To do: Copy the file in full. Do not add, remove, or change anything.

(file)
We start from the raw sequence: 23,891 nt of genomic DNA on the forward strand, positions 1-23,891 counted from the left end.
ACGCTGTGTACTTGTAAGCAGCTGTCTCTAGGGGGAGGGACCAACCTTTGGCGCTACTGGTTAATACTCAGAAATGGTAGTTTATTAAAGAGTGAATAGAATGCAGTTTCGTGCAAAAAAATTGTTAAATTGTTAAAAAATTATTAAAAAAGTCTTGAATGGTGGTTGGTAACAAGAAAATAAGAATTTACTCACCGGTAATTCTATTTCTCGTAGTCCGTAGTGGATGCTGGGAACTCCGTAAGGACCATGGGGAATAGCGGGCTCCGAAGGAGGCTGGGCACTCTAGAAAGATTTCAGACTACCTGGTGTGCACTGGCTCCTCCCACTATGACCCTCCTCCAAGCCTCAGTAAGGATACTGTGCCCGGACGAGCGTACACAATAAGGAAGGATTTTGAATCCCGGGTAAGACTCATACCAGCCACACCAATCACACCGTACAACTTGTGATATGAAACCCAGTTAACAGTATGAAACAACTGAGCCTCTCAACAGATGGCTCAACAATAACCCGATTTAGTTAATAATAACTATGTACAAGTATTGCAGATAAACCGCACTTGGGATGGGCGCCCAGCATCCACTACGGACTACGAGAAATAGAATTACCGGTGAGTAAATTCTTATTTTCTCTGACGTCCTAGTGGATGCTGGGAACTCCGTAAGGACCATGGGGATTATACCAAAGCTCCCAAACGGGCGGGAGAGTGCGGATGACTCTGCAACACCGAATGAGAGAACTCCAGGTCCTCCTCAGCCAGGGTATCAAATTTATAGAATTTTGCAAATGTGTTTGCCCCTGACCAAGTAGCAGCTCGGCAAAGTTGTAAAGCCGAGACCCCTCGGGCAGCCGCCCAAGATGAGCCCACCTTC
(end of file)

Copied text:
We start from the raw sequence: 23,891 nt of genomic DNA on the forward strand, positions 1-23,891 counted from the left end.
ACGCTGTGTACTTGTAAGCAGCTGTCTCTAGGGGGAGGGACCAACCTTTGGCGCTACTGGTTAATACTCAGAAATGGTAGTTTATTAAAGAGTGAATAGAATGCAGTTTCGTGCAAAAAAATTGTTAAATTGTTAAAAAATTATTAAAAAAGTCTTGAATGGTGGTTGGTAACAAGAAAATAAGAATTTACTCACCGGTAATTCTATTTCTCGTAGTCCGTAGTGGATGCTGGGAACTCCGTAAGGACCATGGGGAATAGCGGGCTCCGAAGGAGGCTGGGCACTCTAGAAAGATTTCAGACTACCTGGTGTGCACTGGCTCCTCCCACTATGACCCTCCTCCAAGCCTCAGTAAGGATACTGTGCCCGGACGAGCGTACACAATAAGGAAGGATTTTGAATCCCGGGTAAGACTCATACCAGCCACACCAATCACACCGTACAACTTGTGATATGAAACCCAGTTAACAGTATGAAACAACTGAGCCTCTCAACAGATGGCTCAACAATAACCCGATTTAGTTAATAATAACTATGTACAAGTATTGCAGATAAACCGCACTTGGGATGGGCGCCCAGCATCCACTACGGACTACGAGAAATAGAATTACCGGTGAGTAAATTCTTATTTTCTCTGACGTCCTAGTGGATGCTGGGAACTCCGTAAGGACCATGGGGATTATACCAAAGCTCCCAAACGGGCGGGAGAGTGCGGATGACTCTGCAACACCGAATGAGAGAACTCCAGGTCCTCCTCAGCCAGGGTATCAAATTTATAGAATTTTGCAAATGTGTTTGCCCCTGACCAAGTAGCAGCTCGGCAAAGTTGTAAAGCCGAGACCCCTCGGGCAGCCGCCCAAGATGAGCCCACCTTC